Orbit adds a touch of class to your key chain, with a handsomely designed wireless key finder that can help you keep track of your keys or any other item, like a purse or wallet that you're likely to misplace. I only wish that all of the Orbit's features were as flawless as its look and feel. Overall, the Orbit makes our list of the best key finders, but we prefer the Tile Pro.
|Size||1.33 inches in diameter, 0.35 inches thick|
|Listed Range||100 feet|
|Tested Range||35 to 45 feet|
|Loudness Claimed||90 dB|
|Battery/Promised Battery Life||Replaceable CR2025/6 months|
|Colors||Black, gray, silver, gold, rose gold, pink, azure, red, green, violet, orange, dark storm|
What's Noteworthy About the Orbit
In the nearly four years I've been testing key finders, I don't think I've ever laid eyes on one as pretty as the Orbit. A 0.35-inch-thick disk that's 1.3 inches in diameter, the Orbit key finder is made out of a striking brushed aluminum. My test unit came in an eye-popping "candy red," but there are 11 other options that are sure to suit your taste.
Orbit's key finder invites comparisons to the Tile Pro Series, another Bluetooth gadget that places an emphasis on looks. And while Tile's stylish key finders certainly look good — I'm partial to the Tile Sport, myself — I prefer the pop of color and the brushed-metal appearance of the Orbit. That's a matter of personal taste, though.
Orbit enjoys another edge over Tile's key finders, at least for people who balk at having to replace their Tile when the battery dies: The Orbit's CR2025 battery is replaceable, and the company says you should be able to go six months before needing to swap out batteries. When you do, you'll have to use an included plastic tool that twists the Orbit open, exposing the battery. It's a bit awkward having to keep tabs on a separate tool you'll need only every six months or so, but the tool does make changing the Orbit's battery a lot easier than it is with the TrackR Bravo, another key finder with a replaceable battery.
A discreet button on the Orbit's side triggers a two-way feature that helps you find your phone. (That feature requires a double press to prevent your phone from buzzing after an inadvertent button tap.) When you're in the Orbit app (Android, iOS), you can also use that button as a remote shutter for snapping photos with your phone's camera.
Unlike a lot of key finders with replaceable batteries, Orbit claims that its device is waterproof, though its IPX6 rating means it's protected only against inadvertent splashes and steady rain. I wouldn't dive into a swimming pool with an Orbit in my pocket.
How the Orbit Performs
Like other key finders, the Orbit pairs with your iPhone or Android device over Bluetooth. When you can't find your keys, you launch the Orbit app and tap the Find Orbit button (which is a little slender for my taste). A 7-second chime plays and then repeats two more times, helping you pinpoint exactly where your keys are.
That's provided you're in range, of course. When I tested the Orbit in a public park, my phone routinely lost its connection to the key finder when I was 35 to 45 feet away. That's a fraction of the 160-to-170-foot range I saw with the Tile Sport and Style, and also less than the TrackR Bravo, which stayed connected for 60 to 70 feet.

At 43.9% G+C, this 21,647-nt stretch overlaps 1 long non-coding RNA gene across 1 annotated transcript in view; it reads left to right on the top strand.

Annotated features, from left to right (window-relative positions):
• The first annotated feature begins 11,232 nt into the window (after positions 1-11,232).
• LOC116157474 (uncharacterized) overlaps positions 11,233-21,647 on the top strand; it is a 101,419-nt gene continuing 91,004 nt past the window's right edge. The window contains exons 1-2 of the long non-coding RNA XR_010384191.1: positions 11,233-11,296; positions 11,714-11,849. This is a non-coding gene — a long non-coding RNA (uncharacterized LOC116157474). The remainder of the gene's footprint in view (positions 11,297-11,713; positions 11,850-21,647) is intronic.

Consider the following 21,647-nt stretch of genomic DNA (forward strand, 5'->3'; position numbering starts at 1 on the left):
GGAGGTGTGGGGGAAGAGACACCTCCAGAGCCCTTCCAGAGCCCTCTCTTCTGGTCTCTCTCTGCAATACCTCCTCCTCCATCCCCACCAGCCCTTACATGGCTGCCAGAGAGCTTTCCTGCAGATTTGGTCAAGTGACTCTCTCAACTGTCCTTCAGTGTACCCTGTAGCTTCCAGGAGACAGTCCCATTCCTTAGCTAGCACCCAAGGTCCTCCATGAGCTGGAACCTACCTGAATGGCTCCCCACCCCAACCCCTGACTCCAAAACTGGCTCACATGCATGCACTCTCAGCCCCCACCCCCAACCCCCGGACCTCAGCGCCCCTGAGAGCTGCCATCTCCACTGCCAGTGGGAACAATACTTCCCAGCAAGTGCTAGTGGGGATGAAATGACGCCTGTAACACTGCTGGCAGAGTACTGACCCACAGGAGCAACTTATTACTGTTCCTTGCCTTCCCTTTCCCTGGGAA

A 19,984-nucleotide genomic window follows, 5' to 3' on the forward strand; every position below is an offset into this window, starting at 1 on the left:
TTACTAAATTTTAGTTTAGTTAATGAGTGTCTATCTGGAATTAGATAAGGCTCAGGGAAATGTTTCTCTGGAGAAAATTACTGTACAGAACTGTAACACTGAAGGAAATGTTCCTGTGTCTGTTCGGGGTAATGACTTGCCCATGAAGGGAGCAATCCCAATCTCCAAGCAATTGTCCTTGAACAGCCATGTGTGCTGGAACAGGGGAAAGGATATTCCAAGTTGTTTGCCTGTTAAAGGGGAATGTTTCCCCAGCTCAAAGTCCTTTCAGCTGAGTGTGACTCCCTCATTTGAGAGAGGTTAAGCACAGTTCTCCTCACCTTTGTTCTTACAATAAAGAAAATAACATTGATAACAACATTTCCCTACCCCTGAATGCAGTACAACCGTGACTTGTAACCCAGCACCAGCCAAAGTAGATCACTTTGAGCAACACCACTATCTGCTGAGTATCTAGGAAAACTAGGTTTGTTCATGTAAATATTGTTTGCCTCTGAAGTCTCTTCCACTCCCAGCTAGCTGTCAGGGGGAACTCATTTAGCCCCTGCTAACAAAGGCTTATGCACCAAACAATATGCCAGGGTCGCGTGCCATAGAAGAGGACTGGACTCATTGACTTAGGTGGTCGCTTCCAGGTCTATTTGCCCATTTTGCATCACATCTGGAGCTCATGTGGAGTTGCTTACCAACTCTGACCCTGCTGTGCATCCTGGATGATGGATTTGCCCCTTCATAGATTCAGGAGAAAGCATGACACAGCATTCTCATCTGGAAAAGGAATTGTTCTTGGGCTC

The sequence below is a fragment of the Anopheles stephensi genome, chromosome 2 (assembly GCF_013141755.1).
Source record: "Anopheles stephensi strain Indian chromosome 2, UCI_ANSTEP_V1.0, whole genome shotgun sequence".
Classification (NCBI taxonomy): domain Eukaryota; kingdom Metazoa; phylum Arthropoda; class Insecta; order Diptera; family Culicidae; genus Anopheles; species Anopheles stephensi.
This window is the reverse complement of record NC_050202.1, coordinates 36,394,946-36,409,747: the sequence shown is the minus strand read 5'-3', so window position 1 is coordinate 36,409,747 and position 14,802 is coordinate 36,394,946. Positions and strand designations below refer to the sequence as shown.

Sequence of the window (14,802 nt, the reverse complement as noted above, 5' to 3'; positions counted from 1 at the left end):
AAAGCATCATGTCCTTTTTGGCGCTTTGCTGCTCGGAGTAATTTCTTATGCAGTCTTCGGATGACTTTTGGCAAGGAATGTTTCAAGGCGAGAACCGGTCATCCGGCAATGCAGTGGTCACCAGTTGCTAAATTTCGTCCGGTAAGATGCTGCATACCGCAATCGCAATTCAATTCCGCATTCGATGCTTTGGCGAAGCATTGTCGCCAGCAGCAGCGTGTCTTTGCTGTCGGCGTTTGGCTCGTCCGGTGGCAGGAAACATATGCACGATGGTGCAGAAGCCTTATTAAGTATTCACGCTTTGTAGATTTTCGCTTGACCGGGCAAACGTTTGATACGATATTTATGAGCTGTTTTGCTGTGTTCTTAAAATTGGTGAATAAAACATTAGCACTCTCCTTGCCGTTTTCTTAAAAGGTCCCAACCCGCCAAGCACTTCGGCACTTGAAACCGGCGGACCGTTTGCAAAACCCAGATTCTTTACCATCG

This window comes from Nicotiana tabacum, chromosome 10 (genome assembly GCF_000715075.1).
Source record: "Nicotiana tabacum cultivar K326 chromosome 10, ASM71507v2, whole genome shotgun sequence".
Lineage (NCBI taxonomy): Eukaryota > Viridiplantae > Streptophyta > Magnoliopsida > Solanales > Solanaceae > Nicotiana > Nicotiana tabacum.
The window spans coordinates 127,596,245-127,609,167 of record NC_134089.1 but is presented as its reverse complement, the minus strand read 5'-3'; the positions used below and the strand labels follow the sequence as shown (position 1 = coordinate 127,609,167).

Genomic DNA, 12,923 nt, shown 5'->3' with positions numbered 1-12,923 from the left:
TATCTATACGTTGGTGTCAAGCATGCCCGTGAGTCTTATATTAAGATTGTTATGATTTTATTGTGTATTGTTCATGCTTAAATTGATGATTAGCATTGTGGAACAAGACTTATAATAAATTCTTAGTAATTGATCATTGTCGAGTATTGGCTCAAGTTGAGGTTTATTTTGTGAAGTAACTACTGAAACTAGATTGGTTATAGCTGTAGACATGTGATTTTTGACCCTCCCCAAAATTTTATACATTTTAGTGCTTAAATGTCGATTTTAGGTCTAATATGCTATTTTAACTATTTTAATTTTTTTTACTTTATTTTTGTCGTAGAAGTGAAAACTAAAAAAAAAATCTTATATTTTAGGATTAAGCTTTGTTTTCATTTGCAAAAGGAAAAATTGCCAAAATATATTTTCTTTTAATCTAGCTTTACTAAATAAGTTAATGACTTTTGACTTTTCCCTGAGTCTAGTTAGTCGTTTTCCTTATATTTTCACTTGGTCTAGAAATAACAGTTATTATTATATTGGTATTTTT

More troubling is that once you lose the connection with the Orbit, you'll have a hard time getting it back. I usually had to be within 20 feet of my keys before the Orbit app recognized me as in range again, and often, the key finder wouldn't re-establish a connection until I quit and relaunched the app. That would be frustrating if I had lost my keys and was relying on Orbit to help find them.
Orbit's alarm isn't very loud, either. The company says the alarm is 90 decibels (the Tile Pro Series lists its loudness at 98 decibels), but I had a hard time hearing my Orbit's chime from 40 feet away in a busy park. When I tucked my Orbit into a pile of clothes inside a laundry basket, I could hear the faint alarm from a room away, though only barely.
The key finder gets a few things right. Its two-way find feature means your phone will never be mislaid for long. When I tapped the Orbit's button twice, not only did my iPhone start ringing, but its rear flash began pulsing, too, and the light show didn't stop until I tapped the button on the key finder again.
Orbit also has one of the best implementations of a digital-leash feature, in which your phone sends out a notification if you leave the key finder behind. I left my keys behind on a park bench, and Orbit's alerts consistently arrived on my iPhone screen by the time I was 85 to 95 feet away. A safe-zone feature keeps the alarm from sounding when you're in a designated area — say, your house — and you don't want the alarm sounding just because you've gone upstairs.
There's a lot to like about the Orbit, from its striking design to the way it handles features like sounding out-of-range alerts and finding your misplaced phone. But the key finder's failure to seamlessly reconnect with my phone once I was back in range makes the Orbit less useful, especially when the equally stylish Tile Pro trackers handle that task with greater ease.
Credit: Tom's Guide